Published by City Farmer, Canada's Office of Urban Agriculture

Setting Up Pages
On The World Wide Web

The Web Server

Michael Levenston
Executive Director
City Farmer
(C) Copyright: City Farmer 1995

Once you know you have something to say you must get down to the technical nuts and bolts of getting your documents on-line.

Finding an Internet Provider who is also a Web Server is first on the list. There's no point in preparing all your material if you can't find somewhere to put it where it can be accessed from all over the world. The University of British Columbia was our choice because they had already served us well for some months as a connection to the Internet. Also an article in their fine publication, Campus Computing & Communications, about writing Web documents pulled us in.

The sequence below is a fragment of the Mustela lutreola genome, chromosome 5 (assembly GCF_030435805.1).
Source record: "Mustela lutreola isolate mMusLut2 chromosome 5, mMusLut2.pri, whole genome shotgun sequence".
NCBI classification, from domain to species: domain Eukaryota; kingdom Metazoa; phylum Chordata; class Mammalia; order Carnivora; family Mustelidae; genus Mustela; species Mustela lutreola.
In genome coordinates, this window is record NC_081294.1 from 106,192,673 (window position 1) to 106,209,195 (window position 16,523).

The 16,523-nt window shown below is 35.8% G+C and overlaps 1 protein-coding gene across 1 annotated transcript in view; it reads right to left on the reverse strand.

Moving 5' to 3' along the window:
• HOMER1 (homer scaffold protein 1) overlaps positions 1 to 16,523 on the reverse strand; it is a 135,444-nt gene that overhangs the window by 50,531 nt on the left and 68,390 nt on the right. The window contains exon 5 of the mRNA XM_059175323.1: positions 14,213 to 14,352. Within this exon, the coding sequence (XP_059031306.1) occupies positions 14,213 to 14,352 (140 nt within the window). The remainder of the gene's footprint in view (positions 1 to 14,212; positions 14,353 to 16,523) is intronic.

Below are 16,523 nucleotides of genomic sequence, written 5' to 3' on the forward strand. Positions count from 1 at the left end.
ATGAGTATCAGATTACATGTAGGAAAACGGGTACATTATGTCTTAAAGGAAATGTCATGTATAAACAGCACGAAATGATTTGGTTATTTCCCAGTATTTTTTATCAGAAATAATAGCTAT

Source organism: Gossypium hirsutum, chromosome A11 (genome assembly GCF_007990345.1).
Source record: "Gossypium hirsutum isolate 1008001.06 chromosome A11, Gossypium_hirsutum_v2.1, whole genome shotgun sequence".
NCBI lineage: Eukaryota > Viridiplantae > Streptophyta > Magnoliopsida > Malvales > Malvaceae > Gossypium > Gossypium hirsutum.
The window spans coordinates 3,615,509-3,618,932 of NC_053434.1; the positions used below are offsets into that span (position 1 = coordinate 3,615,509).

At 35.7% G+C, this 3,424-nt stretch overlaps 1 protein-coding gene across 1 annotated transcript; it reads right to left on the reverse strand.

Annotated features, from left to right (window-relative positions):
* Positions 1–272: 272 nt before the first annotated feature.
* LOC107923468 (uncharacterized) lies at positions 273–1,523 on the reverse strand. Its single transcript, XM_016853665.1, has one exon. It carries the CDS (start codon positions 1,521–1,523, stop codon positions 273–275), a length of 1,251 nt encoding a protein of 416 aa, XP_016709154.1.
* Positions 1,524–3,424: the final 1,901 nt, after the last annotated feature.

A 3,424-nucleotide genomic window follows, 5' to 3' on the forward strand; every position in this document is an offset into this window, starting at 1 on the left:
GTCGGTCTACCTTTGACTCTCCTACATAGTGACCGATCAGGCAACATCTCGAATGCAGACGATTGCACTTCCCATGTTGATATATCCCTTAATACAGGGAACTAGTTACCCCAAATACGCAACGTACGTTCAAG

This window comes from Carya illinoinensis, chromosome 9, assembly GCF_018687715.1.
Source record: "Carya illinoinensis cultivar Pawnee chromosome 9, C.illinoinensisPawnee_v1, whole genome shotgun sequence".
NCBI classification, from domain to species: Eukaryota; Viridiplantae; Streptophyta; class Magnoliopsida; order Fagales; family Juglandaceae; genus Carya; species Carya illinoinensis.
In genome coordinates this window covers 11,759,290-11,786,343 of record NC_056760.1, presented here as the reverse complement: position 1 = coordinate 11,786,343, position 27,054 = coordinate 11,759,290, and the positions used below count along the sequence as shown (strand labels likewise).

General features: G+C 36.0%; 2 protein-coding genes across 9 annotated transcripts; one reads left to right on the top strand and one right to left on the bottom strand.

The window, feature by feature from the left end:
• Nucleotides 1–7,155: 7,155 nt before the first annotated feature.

However they had never before allowed an outside community group to use their Web site. Letters of support from four professors in different faculties who liked our work got us the green light.

To place our documents on the Web we would need a special account that allowed us to go into our directories whenever we put in documents. UBC's name for this account is "Legacy" and with it came our new account name which appropriately identifies us as

Before deciding to publish on the Web we had previously learned how to connect to the Internet using a 14.4 bps modem, Mac TCP, SLIP and the variety of software used when on the Internet. UBC support staff helped us through this maze as did the many excellent books available on the topic.

Setting Up Pages
On The World Wide Web

  1. Why Do It?

  2. Finding a Web Server

  3. Learning HTML

  4. Putting Your Stuff in Your Directory

  5. For Windows Users

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Revised October 27, 1996

Published by City Farmer
Canada's Office of Urban Agriculture